The commonly used methods to determine the anaerobic threshold are based on empirical findings within a certain population. But this has led to a lot of misunderstanding around anaerobic threshold and has restricted its assessment to some non-specific protocols. The most significant shortfall on the empirical determination of anaerobic threshold is that it doesn’t provide any insight on the reasons why the anaerobic threshold is what it is.
By testing your AT with us, you’ll get it tested according to its main definition: the maximum intensity at which lactate combustion equals lactate production. These tests will benefit you with an improved understanding of your own performances and how they’re composed. More precisely, you’ll then get to:
Know the influence of physiological metrics on your anaerobic threshold.
Reduce the standard error of determination of the anaerobic threshold to < 3%.
Calculate the enhancement of anaerobic threshold by improving a single performance metric.
Lactate accumulation & recovery
In disciplines with a random interval-type work demand, such as cycling or football, repeated high-intensity efforts are unavoidable.
Every bout of sprinting and attacking may result in lactate accumulation. The duration and intensity that an athlete can recover from these efforts are absolutely crucial.
The ability to use lactate as a fuel and to actually use it to optimize your performance is absolutely crucial in high intensity sports. These kind of abilities are highly trainable and with ME/US you can start training them for real and see the real benefits in a very short time.
Economy // Decrypting the speed hack
We’re sure you have heard of economy. Running economy, cycling economy, swimming economy… the word is used across all disciplines. But very few actually understand it, forget about measuring it.
So, what economy really is?
Economy relates to the conversion of energy into speed or power (depending on what you measure).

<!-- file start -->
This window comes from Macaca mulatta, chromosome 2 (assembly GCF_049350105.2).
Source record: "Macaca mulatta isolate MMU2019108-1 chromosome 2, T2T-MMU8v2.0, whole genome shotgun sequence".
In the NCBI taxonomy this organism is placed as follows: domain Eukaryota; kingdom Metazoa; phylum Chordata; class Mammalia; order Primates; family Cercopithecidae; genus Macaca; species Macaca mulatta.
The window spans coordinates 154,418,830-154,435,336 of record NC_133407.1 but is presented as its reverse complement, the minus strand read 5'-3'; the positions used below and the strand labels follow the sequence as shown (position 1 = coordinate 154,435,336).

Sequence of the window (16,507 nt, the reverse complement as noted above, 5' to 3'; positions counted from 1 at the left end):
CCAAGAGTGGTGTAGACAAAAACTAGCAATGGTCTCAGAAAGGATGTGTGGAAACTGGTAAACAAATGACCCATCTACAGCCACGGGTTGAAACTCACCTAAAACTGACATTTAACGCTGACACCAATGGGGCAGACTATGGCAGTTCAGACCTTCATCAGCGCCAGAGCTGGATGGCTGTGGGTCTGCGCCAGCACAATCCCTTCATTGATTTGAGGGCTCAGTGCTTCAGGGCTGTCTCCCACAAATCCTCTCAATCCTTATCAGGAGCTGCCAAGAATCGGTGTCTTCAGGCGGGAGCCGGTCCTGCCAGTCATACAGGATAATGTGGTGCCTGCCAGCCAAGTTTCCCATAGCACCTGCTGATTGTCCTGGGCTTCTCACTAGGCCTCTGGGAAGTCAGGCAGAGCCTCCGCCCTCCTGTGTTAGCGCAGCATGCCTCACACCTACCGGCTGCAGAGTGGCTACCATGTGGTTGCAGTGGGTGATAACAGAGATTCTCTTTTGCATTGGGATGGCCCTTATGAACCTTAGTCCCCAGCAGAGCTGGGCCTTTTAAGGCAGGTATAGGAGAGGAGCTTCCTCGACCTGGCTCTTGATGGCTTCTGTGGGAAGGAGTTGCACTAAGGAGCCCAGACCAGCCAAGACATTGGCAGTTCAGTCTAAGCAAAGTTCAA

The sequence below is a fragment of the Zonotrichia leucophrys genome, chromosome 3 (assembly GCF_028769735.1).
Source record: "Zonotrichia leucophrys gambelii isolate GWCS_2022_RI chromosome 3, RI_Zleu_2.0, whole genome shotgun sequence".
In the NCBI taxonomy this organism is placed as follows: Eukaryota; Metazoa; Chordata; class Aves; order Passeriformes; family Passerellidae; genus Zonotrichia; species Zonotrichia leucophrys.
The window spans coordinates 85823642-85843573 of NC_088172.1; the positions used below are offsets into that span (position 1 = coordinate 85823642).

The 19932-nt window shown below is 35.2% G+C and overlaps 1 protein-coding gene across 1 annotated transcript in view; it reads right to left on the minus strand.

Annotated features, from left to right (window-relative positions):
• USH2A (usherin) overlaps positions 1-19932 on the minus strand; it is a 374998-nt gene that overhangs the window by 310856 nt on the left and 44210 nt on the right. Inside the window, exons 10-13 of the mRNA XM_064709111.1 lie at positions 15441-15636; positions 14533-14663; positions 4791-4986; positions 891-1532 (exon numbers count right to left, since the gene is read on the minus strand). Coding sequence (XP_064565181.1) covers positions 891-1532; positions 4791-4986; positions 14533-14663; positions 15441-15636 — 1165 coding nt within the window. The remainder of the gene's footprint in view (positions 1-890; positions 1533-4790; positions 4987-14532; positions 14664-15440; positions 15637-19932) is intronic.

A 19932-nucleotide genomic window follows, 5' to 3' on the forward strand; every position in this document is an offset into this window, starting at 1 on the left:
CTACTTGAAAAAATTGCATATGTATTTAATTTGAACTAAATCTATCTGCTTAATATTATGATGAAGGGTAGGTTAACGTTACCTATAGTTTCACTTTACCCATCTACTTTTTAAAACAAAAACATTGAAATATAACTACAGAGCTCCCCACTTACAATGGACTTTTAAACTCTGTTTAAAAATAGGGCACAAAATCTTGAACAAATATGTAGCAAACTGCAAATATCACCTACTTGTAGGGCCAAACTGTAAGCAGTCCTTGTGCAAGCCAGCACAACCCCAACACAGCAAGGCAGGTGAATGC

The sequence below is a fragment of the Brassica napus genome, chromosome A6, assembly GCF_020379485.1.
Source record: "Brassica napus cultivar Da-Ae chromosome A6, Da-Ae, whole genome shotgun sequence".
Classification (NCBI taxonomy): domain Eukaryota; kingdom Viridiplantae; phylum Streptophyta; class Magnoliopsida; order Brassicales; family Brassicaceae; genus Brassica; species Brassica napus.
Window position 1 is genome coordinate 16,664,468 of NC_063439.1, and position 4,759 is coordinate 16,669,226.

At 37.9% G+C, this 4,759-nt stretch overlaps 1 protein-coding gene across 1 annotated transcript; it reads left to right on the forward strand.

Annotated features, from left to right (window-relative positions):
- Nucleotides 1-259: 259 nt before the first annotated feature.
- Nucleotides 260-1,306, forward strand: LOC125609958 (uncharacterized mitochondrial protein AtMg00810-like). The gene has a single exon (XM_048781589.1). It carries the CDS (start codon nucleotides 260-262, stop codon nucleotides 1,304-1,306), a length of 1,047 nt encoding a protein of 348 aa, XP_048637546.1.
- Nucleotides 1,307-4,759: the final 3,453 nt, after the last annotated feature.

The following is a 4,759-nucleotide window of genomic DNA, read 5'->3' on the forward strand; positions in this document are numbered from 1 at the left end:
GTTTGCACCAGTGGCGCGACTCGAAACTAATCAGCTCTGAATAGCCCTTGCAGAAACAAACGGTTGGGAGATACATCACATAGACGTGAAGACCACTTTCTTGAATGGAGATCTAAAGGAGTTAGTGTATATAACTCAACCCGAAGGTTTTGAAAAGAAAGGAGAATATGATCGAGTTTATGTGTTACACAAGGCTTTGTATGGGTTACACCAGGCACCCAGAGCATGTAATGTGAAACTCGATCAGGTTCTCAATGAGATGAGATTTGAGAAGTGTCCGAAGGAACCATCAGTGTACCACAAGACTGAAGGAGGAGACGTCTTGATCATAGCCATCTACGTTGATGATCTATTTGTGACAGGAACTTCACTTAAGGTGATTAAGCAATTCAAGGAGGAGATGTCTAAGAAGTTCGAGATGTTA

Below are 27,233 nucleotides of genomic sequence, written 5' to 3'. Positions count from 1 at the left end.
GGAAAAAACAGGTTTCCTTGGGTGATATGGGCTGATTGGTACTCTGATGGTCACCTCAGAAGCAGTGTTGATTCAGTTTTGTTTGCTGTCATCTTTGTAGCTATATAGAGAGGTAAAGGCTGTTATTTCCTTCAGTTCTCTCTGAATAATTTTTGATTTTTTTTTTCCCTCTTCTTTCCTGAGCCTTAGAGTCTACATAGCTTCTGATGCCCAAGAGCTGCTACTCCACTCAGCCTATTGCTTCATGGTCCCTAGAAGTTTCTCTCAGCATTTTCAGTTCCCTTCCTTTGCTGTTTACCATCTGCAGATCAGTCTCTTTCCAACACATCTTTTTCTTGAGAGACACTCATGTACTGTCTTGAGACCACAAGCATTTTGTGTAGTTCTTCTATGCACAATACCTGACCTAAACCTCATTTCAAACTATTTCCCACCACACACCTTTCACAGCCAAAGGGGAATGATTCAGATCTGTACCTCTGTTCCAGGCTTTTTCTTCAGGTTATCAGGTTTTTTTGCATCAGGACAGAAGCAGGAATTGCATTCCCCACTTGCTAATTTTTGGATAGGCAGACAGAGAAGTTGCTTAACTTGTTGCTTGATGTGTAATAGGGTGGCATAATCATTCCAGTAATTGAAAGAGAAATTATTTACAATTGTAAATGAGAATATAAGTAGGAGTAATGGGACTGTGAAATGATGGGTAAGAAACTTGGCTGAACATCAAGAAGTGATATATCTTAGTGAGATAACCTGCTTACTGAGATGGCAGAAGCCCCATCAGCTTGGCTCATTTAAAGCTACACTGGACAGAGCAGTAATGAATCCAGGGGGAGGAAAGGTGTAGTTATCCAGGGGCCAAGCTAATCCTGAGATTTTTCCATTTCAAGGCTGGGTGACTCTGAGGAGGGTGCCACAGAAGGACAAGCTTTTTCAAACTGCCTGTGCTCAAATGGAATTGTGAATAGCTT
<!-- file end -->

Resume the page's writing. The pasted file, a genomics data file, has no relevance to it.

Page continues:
Understanding economy means understanding how much energy is needed to move at a certain speed or produce a certain power.
The amount of energy available is a matter of physical ability, but how fast an athlete moves with that energy is a whole different story.
Decrypt the key to go fast
Economy is the single most important parameter in free motion sports such as running and swimming. Obtaining insight on you economy will become a competitive advantage.
Assess the impact of a prescribed training regime on changes in economy.
Monitor economy on a regular basis and tune it to your training programs.
The software we use to evaluate your is a high-precision tool that allows you to capture the effect of different equipment such as running shoes or wetsuits and their energy cost at various speeds.
Fat combustion is the bottleneck of endurance performance in sports like running and triathlon. We are also able to to measure and track this metric through our performance software – so you can create strategies to increase your energy expenditure from fat and thereby enhance your performance.
Fat combustion rates are highly individual metrics.
Accurately understanding fat combustion in is crucial in endurance sports.
Significant differences are observed both between different athletes, and between different states of training in the same athletes at different times.
Knowing the FatMax Zone allows you to train fat combustion most efficiently.
It is also crucial to understand precisely how much carbohydrates you burn during exercise. With this understanding, you can find the perfect level of fueling for your trainings and races, and which level will actually fatigue or enhance your performance.
Fuel to perform
Focus on carbohydrate combustion and get tailored nutrition plans.
Perfecting intake of carbohydrates is trainable, but needs to be practiced.
Adjust pacing and plan a fueling strategy to avoid running out of fuel.
Conventional assessment of carbohydrate combustion based on gas analyses has significant limitations. Not only they are lab-based test only, but they also get affected by nutrition status. Scientific research has shown that neglecting lactate measurements when assessing carbohydrate combustion from gas exchange is misleading.